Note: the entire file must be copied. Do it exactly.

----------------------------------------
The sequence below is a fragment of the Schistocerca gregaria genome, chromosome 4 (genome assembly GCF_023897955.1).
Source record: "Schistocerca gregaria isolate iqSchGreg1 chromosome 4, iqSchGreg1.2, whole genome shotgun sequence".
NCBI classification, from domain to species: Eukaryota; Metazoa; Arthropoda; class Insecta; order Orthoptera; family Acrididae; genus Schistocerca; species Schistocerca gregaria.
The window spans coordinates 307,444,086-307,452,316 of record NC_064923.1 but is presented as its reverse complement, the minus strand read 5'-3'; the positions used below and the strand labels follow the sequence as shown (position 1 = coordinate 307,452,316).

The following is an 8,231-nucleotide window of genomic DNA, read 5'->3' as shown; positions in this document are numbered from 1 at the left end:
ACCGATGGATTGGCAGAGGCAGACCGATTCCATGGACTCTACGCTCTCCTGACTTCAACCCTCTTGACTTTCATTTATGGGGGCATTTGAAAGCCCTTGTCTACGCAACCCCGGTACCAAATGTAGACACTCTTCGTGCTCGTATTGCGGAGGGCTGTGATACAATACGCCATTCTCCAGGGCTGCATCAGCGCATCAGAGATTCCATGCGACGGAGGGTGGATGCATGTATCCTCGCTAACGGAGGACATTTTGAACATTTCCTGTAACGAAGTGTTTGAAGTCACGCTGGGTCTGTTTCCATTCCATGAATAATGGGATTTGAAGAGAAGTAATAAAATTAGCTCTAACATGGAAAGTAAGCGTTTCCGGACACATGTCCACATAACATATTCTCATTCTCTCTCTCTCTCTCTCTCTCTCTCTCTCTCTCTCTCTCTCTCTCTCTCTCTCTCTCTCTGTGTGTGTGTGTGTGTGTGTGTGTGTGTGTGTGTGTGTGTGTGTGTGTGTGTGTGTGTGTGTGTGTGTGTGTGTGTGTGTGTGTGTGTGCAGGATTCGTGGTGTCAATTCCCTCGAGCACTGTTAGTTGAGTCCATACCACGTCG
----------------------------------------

The sequence below is a fragment of the Schistocerca gregaria genome, chromosome 4 (genome assembly GCF_023897955.1).
Source record: "Schistocerca gregaria isolate iqSchGreg1 chromosome 4, iqSchGreg1.2, whole genome shotgun sequence".
NCBI classification, from domain to species: Eukaryota; Metazoa; Arthropoda; class Insecta; order Orthoptera; family Acrididae; genus Schistocerca; species Schistocerca gregaria.
The window spans coordinates 307,444,086-307,452,316 of record NC_064923.1 but is presented as its reverse complement, the minus strand read 5'-3'; the positions used below and the strand labels follow the sequence as shown (position 1 = coordinate 307,452,316).

The following is an 8,231-nucleotide window of genomic DNA, read 5'->3' as shown; positions in this document are numbered from 1 at the left end:
ACCGATGGATTGGCAGAGGCAGACCGATTCCATGGACTCTACGCTCTCCTGACTTCAACCCTCTTGACTTTCATTTATGGGGGCATTTGAAAGCCCTTGTCTACGCAACCCCGGTACCAAATGTAGACACTCTTCGTGCTCGTATTGCGGAGGGCTGTGATACAATACGCCATTCTCCAGGGCTGCATCAGCGCATCAGAGATTCCATGCGACGGAGGGTGGATGCATGTATCCTCGCTAACGGAGGACATTTTGAACATTTCCTGTAACGAAGTGTTTGAAGTCACGCTGGGTCTGTTTCCATTCCATGAATAATGGGATTTGAAGAGAAGTAATAAAATTAGCTCTAACATGGAAAGTAAGCGTTTCCGGACACATGTCCACATAACATATTCTCATTCTCTCTCTCTCTCTCTCTCTCTCTCTCTCTCTCTCTCTCTCTCTCTCTCTCTCTCTCTCTGTGTGTGTGTGTGTGTGTGTGTGTGTGTGTGTGTGTGTGTGTGTGTGTGTGTGTGTGTGTGTGTGTGTGTGTGTGTGTGTGTGTGTGTGCAGGATTCGTGGTGTCAATTCCCTCGAGCACTGTTAGTTGAGTCCATACCACGTCG